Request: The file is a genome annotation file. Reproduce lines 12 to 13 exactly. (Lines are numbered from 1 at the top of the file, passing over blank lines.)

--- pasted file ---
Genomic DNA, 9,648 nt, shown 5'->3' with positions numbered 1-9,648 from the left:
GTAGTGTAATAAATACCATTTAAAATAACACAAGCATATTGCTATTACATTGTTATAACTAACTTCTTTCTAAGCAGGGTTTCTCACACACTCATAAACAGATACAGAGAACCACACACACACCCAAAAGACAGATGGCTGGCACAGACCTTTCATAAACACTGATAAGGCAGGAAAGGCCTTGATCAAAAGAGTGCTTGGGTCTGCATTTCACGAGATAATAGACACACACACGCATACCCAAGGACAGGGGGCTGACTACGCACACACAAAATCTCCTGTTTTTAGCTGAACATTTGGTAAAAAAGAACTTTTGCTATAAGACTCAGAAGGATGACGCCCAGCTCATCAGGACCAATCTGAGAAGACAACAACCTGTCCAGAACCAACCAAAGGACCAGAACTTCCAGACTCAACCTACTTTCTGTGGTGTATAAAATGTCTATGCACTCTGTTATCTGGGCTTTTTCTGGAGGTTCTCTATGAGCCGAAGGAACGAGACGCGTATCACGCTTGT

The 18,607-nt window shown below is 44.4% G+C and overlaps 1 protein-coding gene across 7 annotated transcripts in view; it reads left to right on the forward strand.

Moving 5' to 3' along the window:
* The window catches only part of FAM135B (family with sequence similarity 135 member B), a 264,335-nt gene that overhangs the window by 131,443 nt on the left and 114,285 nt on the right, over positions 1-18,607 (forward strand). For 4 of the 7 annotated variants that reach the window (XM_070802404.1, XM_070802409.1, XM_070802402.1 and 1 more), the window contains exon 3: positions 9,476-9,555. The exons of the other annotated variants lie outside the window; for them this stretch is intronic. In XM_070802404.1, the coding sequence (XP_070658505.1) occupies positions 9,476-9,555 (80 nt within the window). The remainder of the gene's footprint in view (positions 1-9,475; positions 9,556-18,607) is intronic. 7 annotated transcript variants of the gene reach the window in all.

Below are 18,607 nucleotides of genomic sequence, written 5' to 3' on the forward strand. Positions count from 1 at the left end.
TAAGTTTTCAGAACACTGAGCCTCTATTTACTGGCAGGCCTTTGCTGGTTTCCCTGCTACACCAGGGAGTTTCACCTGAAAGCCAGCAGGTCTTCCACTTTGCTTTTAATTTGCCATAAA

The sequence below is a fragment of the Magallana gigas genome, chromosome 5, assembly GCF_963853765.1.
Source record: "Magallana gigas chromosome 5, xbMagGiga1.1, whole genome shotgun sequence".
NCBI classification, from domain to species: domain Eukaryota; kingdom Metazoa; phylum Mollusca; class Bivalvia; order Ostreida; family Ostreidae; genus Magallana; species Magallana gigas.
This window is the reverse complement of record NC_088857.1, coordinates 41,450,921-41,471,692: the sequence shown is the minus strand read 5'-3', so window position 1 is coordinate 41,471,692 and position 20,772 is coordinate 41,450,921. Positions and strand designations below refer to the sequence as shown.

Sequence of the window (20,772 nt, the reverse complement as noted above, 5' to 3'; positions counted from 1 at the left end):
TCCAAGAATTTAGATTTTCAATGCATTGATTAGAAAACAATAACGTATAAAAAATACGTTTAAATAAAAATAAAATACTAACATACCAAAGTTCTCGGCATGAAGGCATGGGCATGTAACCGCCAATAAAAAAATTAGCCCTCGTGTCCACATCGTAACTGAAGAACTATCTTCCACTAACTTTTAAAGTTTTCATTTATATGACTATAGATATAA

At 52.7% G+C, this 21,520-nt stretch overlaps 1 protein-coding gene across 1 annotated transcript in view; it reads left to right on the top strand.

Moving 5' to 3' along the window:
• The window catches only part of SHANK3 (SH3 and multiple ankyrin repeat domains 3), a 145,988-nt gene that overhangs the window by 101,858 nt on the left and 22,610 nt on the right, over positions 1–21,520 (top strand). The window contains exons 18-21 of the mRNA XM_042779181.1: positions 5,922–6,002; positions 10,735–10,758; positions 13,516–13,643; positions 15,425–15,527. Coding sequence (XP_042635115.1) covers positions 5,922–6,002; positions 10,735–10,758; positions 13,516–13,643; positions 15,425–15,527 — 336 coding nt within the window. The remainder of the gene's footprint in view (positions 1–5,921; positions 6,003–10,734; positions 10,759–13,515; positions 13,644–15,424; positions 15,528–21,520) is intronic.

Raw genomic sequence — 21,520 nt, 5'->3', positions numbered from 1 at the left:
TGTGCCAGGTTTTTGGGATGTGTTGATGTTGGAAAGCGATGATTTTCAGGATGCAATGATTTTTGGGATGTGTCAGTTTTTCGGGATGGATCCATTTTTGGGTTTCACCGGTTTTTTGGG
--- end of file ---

Sequence of the window (20,772 nt, the reverse complement as noted above, 5' to 3'; positions counted from 1 at the left end):
TCCAAGAATTTAGATTTTCAATGCATTGATTAGAAAACAATAACGTATAAAAAATACGTTTAAATAAAAATAAAATACTAACATACCAAAGTTCTCGGCATGAAGGCATGGGCATGTAACCGCCAATAAAAAAATTAGCCCTCGTGTCCACATCGTAACTGAAGAACTATCTTCCACTAACTTTTAAAGTTTTCATTTATATGACTATAGATATAA